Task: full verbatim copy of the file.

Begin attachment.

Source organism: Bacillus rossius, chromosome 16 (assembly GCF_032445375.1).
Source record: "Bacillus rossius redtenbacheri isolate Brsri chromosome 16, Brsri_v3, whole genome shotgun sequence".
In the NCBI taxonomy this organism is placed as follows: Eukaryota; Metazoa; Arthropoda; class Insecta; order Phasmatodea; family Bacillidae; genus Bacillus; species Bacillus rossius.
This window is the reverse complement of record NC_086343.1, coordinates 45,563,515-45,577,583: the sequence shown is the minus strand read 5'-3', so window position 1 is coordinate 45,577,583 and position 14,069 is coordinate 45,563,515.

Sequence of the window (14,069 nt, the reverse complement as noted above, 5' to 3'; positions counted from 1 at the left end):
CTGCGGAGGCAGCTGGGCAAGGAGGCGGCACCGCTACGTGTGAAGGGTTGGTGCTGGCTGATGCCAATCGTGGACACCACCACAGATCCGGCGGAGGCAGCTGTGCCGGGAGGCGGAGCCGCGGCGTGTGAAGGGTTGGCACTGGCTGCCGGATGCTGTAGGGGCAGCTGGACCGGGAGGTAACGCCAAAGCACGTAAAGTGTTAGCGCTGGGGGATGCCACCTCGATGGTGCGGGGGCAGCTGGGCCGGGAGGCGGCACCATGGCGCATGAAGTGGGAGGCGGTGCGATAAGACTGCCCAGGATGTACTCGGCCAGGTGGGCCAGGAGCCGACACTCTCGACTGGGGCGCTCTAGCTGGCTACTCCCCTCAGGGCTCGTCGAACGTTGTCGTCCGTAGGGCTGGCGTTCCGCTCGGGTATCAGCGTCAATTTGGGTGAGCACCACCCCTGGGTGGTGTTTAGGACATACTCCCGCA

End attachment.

Source organism: Bacillus rossius, chromosome 16 (assembly GCF_032445375.1).
Source record: "Bacillus rossius redtenbacheri isolate Brsri chromosome 16, Brsri_v3, whole genome shotgun sequence".
In the NCBI taxonomy this organism is placed as follows: Eukaryota; Metazoa; Arthropoda; class Insecta; order Phasmatodea; family Bacillidae; genus Bacillus; species Bacillus rossius.
This window is the reverse complement of record NC_086343.1, coordinates 45,563,515-45,577,583: the sequence shown is the minus strand read 5'-3', so window position 1 is coordinate 45,577,583 and position 14,069 is coordinate 45,563,515.

Sequence of the window (14,069 nt, the reverse complement as noted above, 5' to 3'; positions counted from 1 at the left end):
CTGCGGAGGCAGCTGGGCAAGGAGGCGGCACCGCTACGTGTGAAGGGTTGGTGCTGGCTGATGCCAATCGTGGACACCACCACAGATCCGGCGGAGGCAGCTGTGCCGGGAGGCGGAGCCGCGGCGTGTGAAGGGTTGGCACTGGCTGCCGGATGCTGTAGGGGCAGCTGGACCGGGAGGTAACGCCAAAGCACGTAAAGTGTTAGCGCTGGGGGATGCCACCTCGATGGTGCGGGGGCAGCTGGGCCGGGAGGCGGCACCATGGCGCATGAAGTGGGAGGCGGTGCGATAAGACTGCCCAGGATGTACTCGGCCAGGTGGGCCAGGAGCCGACACTCTCGACTGGGGCGCTCTAGCTGGCTACTCCCCTCAGGGCTCGTCGAACGTTGTCGTCCGTAGGGCTGGCGTTCCGCTCGGGTATCAGCGTCAATTTGGGTGAGCACCACCCCTGGGTGGTGTTTAGGACATACTCCCGCA